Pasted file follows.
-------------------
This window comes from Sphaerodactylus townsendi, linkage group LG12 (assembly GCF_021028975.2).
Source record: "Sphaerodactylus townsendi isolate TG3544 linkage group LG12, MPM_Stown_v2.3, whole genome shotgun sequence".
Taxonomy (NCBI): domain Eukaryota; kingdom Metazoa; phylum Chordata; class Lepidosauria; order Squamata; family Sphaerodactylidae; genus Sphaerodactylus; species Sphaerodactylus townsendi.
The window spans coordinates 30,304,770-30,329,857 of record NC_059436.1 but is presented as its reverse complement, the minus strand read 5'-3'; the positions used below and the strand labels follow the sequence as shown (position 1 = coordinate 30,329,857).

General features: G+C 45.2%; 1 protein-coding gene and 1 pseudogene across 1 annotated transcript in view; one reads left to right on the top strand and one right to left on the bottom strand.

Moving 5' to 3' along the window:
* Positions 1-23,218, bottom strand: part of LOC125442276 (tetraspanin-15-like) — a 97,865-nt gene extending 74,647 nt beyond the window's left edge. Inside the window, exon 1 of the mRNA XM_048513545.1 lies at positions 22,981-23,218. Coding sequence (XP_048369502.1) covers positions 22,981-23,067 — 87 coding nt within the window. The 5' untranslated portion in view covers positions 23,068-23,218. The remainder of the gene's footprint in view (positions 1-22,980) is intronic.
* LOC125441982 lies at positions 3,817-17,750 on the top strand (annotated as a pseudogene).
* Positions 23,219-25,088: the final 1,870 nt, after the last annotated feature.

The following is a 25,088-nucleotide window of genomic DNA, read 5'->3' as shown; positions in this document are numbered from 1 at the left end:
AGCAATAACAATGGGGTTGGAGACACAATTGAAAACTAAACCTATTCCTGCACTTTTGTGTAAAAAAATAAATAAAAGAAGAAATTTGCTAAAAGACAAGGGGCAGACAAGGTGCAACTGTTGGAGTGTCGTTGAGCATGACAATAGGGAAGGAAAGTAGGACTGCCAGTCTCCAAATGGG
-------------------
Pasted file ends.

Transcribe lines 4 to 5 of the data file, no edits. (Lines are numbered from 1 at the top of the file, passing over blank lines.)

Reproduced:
The window spans coordinates 30,304,770-30,329,857 of record NC_059436.1 but is presented as its reverse complement, the minus strand read 5'-3'; the positions used below and the strand labels follow the sequence as shown (position 1 = coordinate 30,329,857).

General features: G+C 45.2%; 1 protein-coding gene and 1 pseudogene across 1 annotated transcript in view; one reads left to right on the top strand and one right to left on the bottom strand.